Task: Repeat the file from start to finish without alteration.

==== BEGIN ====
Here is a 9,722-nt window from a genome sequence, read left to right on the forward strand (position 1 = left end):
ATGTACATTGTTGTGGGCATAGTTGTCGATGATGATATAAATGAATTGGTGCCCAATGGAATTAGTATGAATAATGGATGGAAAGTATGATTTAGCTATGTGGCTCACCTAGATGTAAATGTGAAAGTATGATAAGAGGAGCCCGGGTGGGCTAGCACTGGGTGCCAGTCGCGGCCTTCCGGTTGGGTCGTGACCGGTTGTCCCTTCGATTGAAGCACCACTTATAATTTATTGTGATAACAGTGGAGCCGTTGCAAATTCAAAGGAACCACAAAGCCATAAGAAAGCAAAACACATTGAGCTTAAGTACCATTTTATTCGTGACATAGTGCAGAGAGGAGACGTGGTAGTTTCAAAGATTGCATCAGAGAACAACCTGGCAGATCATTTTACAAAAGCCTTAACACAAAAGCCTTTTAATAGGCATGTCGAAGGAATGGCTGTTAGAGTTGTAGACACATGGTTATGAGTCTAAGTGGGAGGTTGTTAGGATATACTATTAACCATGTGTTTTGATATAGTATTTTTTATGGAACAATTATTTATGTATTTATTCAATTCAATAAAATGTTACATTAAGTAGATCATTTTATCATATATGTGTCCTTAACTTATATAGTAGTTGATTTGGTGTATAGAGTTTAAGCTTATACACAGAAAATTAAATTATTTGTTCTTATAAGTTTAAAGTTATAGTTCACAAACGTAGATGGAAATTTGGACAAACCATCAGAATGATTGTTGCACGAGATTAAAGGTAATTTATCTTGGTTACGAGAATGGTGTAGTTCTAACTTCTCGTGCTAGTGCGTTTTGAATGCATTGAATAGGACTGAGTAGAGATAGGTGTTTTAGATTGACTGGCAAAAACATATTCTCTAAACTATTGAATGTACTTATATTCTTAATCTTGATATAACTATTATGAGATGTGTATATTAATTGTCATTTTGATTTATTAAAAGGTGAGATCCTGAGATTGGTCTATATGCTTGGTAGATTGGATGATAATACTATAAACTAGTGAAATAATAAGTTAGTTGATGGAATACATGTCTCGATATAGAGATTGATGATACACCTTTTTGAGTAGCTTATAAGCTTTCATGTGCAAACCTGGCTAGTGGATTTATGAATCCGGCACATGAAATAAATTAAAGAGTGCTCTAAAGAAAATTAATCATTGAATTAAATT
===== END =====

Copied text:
Here is a 9,722-nt window from a genome sequence, read left to right on the forward strand (position 1 = left end):
ATGTACATTGTTGTGGGCATAGTTGTCGATGATGATATAAATGAATTGGTGCCCAATGGAATTAGTATGAATAATGGATGGAAAGTATGATTTAGCTATGTGGCTCACCTAGATGTAAATGTGAAAGTATGATAAGAGGAGCCCGGGTGGGCTAGCACTGGGTGCCAGTCGCGGCCTTCCGGTTGGGTCGTGACCGGTTGTCCCTTCGATTGAAGCACCACTTATAATTTATTGTGATAACAGTGGAGCCGTTGCAAATTCAAAGGAACCACAAAGCCATAAGAAAGCAAAACACATTGAGCTTAAGTACCATTTTATTCGTGACATAGTGCAGAGAGGAGACGTGGTAGTTTCAAAGATTGCATCAGAGAACAACCTGGCAGATCATTTTACAAAAGCCTTAACACAAAAGCCTTTTAATAGGCATGTCGAAGGAATGGCTGTTAGAGTTGTAGACACATGGTTATGAGTCTAAGTGGGAGGTTGTTAGGATATACTATTAACCATGTGTTTTGATATAGTATTTTTTATGGAACAATTATTTATGTATTTATTCAATTCAATAAAATGTTACATTAAGTAGATCATTTTATCATATATGTGTCCTTAACTTATATAGTAGTTGATTTGGTGTATAGAGTTTAAGCTTATACACAGAAAATTAAATTATTTGTTCTTATAAGTTTAAAGTTATAGTTCACAAACGTAGATGGAAATTTGGACAAACCATCAGAATGATTGTTGCACGAGATTAAAGGTAATTTATCTTGGTTACGAGAATGGTGTAGTTCTAACTTCTCGTGCTAGTGCGTTTTGAATGCATTGAATAGGACTGAGTAGAGATAGGTGTTTTAGATTGACTGGCAAAAACATATTCTCTAAACTATTGAATGTACTTATATTCTTAATCTTGATATAACTATTATGAGATGTGTATATTAATTGTCATTTTGATTTATTAAAAGGTGAGATCCTGAGATTGGTCTATATGCTTGGTAGATTGGATGATAATACTATAAACTAGTGAAATAATAAGTTAGTTGATGGAATACATGTCTCGATATAGAGATTGATGATACACCTTTTTGAGTAGCTTATAAGCTTTCATGTGCAAACCTGGCTAGTGGATTTATGAATCCGGCACATGAAATAAATTAAAGAGTGCTCTAAAGAAAATTAATCATTGAATTAAATT